China's matchmaker

The Chinese Weekly

The Chinese Weekly

Our clients in China are the social elite.  They are very successful, international, intelligent and wealthy – those who have a broad perspective, being enthusiastic and enjoy their lives, have achieved well and want to further enhance their unique life experiences with an exceptional life partner. 

How to Keep Your Relationship Alive

When you first met your lover it is likely that you couldn’t get enough of each other. You spent all your free time together and if not together, you were probably thinking about one another – this is known as the Romance Stage. When you progress past this stage to a stage of more mature love, you experience a time of comfort, deeper intimacy, security and stability. Here you are settled, secure and loved and for a while you are content and satisfied. However, it may happen that you begin to look back and miss those intense, romantic and passionate experiences when you and your partner first met and started to build the foundations of your relationship. It does not need to be the case that these were last flushes of passion, romance and intensity between you both as evidence suggests that it is a combination of both passionate and companionate love, which is vital to keeping your relationship alive and successful.

Where did the passion go?

“My husband and I first met through an exclusive matchmaking agency. Being from London, the romance of dating in New York gripped me. We fell in love amongst the Christmas lights and the festive shoppers soon after the agency made the introduction, a move script writer couldn’t have written it better. Looking back, it seems like a lifetime ago, we love each other very much but I miss the passion and excitement we had at the beginning.”

Seventy Thirty Member

When you and your lover first met, just being in each other’s company made you feel amazing and alive. At the biological level, the mere presence of your partner set off a chain of chemical reactions, most notably the rapid production of the hormone ‘oxytocin’, which is known as “the love hormone”.  The production of oxytocin is a natural response to the experience, or even thought of, a pleasurable experience, such as being around your lover. Oxytocin therefore acts as a reinforcer, encouraging us to spend more time with our lover which is essential in the early stages of connection and bond formation. It is these connections which enable us to create concreate foundations to support our relationships through the latter stages.

At the psychological level, Self-expansion Theory (Sheets, 2013) and Self-expansion Model (2008) maintains that relationships enable self-growth and increase their sense of self. At the beginning of a relationship, passion for one another is generated as a consequence of each partner’s drive for self-expansion. This is achieved through continuously learning new information about their partner, sharing new experiences together and engaging in activities together which improves relationship satisfaction. This drive for self-expansion thus leads to an intense longing for your partner, euphoria when they reciprocate your attraction, and a preoccupation of your thoughts; in other words passionate love.  However, over time there are less opportunities for self-expansion, less self-development created from their partner which results in a dip in passion being felt. This usually coincides with a reduction of the hormone oxytocin being produced. However, all is not lost, you can get the passion back!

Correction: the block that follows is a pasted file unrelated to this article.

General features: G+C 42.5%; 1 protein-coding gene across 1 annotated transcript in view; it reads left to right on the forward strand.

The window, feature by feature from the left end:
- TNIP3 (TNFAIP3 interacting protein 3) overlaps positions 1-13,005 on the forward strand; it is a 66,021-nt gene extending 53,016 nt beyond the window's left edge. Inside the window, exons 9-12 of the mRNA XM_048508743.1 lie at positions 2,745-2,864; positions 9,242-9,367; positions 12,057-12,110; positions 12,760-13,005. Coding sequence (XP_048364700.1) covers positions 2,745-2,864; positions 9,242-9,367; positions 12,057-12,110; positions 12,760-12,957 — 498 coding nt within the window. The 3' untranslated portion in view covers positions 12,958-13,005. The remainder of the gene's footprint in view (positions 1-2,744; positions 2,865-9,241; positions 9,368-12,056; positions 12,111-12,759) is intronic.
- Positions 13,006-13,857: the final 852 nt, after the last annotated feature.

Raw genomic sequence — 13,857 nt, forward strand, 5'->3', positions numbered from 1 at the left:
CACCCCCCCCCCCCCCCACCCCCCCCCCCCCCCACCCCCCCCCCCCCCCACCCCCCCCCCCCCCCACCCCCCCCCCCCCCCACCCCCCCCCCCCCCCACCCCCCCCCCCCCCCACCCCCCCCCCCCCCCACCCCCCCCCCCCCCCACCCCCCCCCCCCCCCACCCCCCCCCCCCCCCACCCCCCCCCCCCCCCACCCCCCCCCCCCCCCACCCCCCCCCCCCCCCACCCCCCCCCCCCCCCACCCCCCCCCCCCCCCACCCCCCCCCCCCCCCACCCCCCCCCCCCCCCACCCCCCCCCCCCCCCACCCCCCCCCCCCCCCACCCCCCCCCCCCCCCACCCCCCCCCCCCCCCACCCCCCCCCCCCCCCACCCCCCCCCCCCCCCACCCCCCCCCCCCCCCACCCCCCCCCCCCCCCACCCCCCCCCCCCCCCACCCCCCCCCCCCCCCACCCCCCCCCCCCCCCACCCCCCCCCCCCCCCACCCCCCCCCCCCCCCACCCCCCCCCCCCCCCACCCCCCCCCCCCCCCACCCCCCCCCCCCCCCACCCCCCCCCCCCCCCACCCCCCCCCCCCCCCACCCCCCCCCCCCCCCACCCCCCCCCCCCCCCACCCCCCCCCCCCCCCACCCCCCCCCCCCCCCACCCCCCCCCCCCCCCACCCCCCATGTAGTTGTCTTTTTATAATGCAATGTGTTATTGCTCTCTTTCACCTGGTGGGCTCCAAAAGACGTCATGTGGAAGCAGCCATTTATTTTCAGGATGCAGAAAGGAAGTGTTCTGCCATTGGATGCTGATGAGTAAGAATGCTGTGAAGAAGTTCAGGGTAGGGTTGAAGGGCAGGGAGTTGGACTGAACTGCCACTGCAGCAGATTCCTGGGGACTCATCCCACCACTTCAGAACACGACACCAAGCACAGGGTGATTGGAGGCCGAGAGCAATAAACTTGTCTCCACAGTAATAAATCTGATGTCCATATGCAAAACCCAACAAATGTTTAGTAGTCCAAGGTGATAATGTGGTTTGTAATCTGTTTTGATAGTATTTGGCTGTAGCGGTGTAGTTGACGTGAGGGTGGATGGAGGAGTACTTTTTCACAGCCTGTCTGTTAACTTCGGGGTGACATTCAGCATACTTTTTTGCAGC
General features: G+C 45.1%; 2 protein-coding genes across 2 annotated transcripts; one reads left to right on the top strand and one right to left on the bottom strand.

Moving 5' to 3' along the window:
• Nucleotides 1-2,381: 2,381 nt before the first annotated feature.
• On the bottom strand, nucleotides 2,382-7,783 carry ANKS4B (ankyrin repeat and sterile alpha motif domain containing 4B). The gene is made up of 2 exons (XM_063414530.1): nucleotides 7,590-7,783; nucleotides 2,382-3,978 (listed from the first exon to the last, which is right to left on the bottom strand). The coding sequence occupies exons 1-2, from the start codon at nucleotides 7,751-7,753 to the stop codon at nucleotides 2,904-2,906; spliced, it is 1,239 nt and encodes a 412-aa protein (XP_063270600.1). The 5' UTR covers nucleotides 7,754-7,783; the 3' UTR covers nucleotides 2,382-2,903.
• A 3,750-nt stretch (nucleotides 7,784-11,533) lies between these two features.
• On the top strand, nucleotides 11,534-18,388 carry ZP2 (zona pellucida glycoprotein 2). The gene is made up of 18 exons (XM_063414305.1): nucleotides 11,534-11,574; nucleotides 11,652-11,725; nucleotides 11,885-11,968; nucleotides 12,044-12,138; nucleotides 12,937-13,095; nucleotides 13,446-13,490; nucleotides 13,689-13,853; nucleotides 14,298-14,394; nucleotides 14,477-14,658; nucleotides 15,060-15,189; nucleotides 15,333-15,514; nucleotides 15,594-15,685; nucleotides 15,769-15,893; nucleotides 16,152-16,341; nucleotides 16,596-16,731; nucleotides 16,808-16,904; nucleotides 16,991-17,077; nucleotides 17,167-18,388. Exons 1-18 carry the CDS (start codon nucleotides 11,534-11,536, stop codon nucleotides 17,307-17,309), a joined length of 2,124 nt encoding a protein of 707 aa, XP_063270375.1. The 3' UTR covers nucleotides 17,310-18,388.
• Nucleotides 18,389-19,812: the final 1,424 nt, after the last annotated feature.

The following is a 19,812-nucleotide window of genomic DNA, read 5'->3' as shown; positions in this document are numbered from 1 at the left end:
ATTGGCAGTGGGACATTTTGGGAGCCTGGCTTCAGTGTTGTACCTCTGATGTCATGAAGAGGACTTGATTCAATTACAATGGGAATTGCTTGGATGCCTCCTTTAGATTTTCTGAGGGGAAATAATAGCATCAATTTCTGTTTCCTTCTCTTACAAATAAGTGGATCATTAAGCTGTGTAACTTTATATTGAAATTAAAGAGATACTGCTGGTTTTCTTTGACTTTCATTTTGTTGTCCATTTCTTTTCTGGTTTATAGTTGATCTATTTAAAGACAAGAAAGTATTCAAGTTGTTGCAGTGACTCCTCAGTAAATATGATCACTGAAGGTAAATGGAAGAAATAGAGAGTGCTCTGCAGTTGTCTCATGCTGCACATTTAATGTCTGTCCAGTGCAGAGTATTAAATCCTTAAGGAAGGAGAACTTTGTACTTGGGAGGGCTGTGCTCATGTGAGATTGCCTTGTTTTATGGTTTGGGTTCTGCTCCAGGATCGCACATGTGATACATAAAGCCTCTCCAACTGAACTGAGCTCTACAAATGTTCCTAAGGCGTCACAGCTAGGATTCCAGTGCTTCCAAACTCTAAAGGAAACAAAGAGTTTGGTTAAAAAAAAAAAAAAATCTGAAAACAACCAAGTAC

Regaining Passion

Scientific evidence has suggested that if self-expansion within a relationship can be sustained then passionate love can also be sustained. So here are some ways that you can ensure that there are plenty of opportunities for self-expansion and therefore lots of relationship enhancing passionate love:

Quality Time: Set aside quality time to spend with your partner where there are no distractions competing for your attention e.g. date nights. This will give you the opportunity to truly be in the moment with your partner, thus enabling you to learn new things about them (e.g. how their day was, their thoughts on the meal you’re enjoying)- i.e. providing opportunities for self-expansion.

Value and appreciation: Spend time alone and recognise what you appreciate your partner for. Show your partner that you value them and appreciate them and what they bring to your life. This can be communicated verbally and non-verbally - remember actions often speak louder than words! This will surely then be reciprocated making you both more excited to be around one another.

Spontaneity: Being spontaneous and surprising your partner with gifts, notes or gestures of love can bring novelty and excitement back into your relationship. Try leaving them a love note on the fridge or a sexy voicemail letting them know you’re thinking of them.

Engage in new activities together and alone: Studies show that engaging in new activities together, which create laughter and levels of adrenaline increate prediction rate of passionate love and, subsequently satisfaction within the relationship. With this in mind be creative in your adventures. Although you would presume activities must be engaged in together, excitement on activities participated in alone will further support self-development within the Self-Expansion Theory and will be reflected into the relationship creating a deeper sense of passionate love.

Make exciting plans for the future: For example, plan your dream holiday or short break just for you two. Even if the circumstances aren’t right to actually get away at the moment, just going through brochures, talking about what you would love to do and what enthuses will likely excite and inspire you both.

It is evident that to keep a relationship alive, Psychologists agree that it is vital to retain a sense of self and develop that sense of self to allow the relationship to continue to grow and thrive.